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class methods vs. functions

 
 
beliavsky@aol.com
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      07-14-2004

What are the pros and cons of defining a method of a class versus defining
a function that takes an instance of the class as an argument? In the example
below, is it better to be able to write
z.modulus() or modulus(z)? Is there a difference between Python and C++ in
this regard?

from math import sqrt
class xy:
def __init__(self,x,y):
self.x = x
self.y = y
def modulus(self):
return sqrt(self.x**2 + self.y**2)

def modulus(z):
return sqrt(z.x**2 + z.y**2)

z = xy(3,4)
print z.modulus()
print modulus(z)



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Christopher T King
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      07-14-2004
On 14 Jul 2004, http://www.velocityreviews.com/forums/(E-Mail Removed) wrote:

> What are the pros and cons of defining a method of a class versus defining
> a function that takes an instance of the class as an argument? In the example
> below, is it better to be able to write
> z.modulus() or modulus(z)? Is there a difference between Python and C++ in
> this regard?


The answer to this, as for most questions in computer science, is "it
depends". The answer (which is partially my opinion) has to do with
interfaces, and what you want to accomplish:

- Case 1 -

All of your objects conform to the 'xy' interface. This interface
requeries that an object has both .x and .y member variables. You can then
define a 'modulus' function that is defined to operate on any object
implementing the 'xy' interface:

> def modulus(z):
> return sqrt(z.x**2 + z.y**2)


Upside:

No matter what the object is, or from where it comes, so long as it
implements the 'xy' interface, you can now take the modulus of it.

Downside:

You can't take the modulus of anything that doesn't implement 'xy'.

- Case 2 -

Some of your objects implement the 'xy' interface, others don't (e.g. they
don't make sense with it). Either way, you want to be able to find their
modulus. You can do this by making all your objects conform to the
'modulus' interface. This interface requires that an object have a
..modulus() member function:

> from math import sqrt
> class xy:
> def __init__(self,x,y):
> self.x = x
> self.y = y
> def modulus(self):
> return sqrt(self.x**2 + self.y**2)


Upside:

You can take the modulus of any object you create, regardless of whether
it can implement the 'xy' interface or not.

Downside:

If you aren't the designer of the object, you can't take the modulus of
it, even if it does implement the 'xy' interface.

So, the choice is up to you. You can always provide both, though:

def mymodulus(z):
try:
return z.modulus()
except AttributeError:
return modulus(z)

In case you can't tell, I'm as undecided on the issue as you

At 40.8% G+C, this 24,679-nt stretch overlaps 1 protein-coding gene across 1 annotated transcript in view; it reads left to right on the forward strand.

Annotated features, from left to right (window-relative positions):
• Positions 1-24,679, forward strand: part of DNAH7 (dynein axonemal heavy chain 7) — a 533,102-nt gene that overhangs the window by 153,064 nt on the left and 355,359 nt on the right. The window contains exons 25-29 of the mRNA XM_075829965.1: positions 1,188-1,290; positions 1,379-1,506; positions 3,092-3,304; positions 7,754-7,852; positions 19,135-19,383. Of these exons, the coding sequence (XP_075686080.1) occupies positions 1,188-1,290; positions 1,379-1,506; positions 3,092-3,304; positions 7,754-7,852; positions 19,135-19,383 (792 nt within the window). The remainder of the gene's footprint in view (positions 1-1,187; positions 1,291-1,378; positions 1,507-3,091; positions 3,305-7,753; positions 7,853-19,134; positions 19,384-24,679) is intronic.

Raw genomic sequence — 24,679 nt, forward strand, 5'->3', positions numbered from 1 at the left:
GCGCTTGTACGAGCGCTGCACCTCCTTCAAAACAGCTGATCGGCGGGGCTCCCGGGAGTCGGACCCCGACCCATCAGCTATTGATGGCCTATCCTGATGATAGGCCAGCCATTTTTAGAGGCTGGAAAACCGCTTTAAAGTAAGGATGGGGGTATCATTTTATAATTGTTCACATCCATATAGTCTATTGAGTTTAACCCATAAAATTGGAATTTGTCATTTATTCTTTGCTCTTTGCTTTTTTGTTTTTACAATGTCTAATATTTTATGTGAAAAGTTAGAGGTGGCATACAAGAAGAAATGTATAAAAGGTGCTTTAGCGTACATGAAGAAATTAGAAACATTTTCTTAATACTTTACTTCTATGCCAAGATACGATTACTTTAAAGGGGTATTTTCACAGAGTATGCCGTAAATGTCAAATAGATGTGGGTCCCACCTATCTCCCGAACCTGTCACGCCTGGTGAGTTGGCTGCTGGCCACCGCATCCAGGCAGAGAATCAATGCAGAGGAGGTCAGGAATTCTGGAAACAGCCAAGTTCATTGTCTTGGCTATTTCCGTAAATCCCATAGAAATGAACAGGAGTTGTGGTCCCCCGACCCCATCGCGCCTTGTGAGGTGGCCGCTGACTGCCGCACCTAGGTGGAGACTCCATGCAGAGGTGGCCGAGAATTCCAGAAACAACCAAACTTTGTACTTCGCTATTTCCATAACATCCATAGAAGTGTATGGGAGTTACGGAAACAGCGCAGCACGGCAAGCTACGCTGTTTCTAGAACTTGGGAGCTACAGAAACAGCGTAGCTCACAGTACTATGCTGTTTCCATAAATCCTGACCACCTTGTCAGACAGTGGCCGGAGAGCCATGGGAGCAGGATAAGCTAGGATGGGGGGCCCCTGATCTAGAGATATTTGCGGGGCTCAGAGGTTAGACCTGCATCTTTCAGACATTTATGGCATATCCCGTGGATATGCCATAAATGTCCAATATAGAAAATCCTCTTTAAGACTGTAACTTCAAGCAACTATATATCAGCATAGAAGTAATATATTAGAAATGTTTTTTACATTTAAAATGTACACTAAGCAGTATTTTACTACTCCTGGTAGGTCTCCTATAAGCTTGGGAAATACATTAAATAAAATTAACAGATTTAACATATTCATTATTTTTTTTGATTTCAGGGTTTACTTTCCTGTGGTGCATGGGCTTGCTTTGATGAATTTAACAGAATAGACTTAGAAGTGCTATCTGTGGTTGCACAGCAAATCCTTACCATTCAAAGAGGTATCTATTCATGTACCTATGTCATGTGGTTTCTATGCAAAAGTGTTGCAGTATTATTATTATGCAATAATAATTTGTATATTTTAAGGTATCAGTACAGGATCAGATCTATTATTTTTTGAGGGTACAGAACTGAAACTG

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Egbert Bouwman
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      07-15-2004
On Wed, Jul 14, 2004 at 03:38:40PM -0400, Christopher T King wrote:
> On 14 Jul 2004, (E-Mail Removed) wrote:
>
> > What are the pros and cons of defining a method of a class versus defining
> > a function that takes an instance of the class as an argument?


>From a technical point of view Christopher's explanation seems to be OK,

but my limited studies of object oriented programming taught me that
from outside an object you should not use its data-attributes directly.
Rather you should send the object messages, ie use methods of this object.
So z.modules() seems to be the better idea, and modules(z) the worse one.

I suppose that this means that you should treat each name foo of a
data-attribute as if it was called __foo.
egbert
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Jacek Generowicz
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      07-15-2004
"(E-Mail Removed)" <beliavsky@127.0.0.1:7501> writes:

> What are the pros and cons of defining a method of a class versus defining
> a function that takes an instance of the class as an argument? In the example
> below, is it better to be able to write
> z.modulus() or modulus(z)?


You're essentially comparing the message-passing paradigm to the
generic function paradigm.

One advantage of message-passing, is that it separates the messages
into namespaces, so you don't have to be as careful about chosing your
message names.

One disadvantage of message-passing, is that it separates the messages
into namespaces, so you are less careful about chosing your message
names, and end up confusing your clients.

One advantage of generic functions is that multiple dispatch is much
more natural (dare I say, easier?).

One disadvantage of generic functions is that, if you are not careful,
your code ends up distributed all over the shop.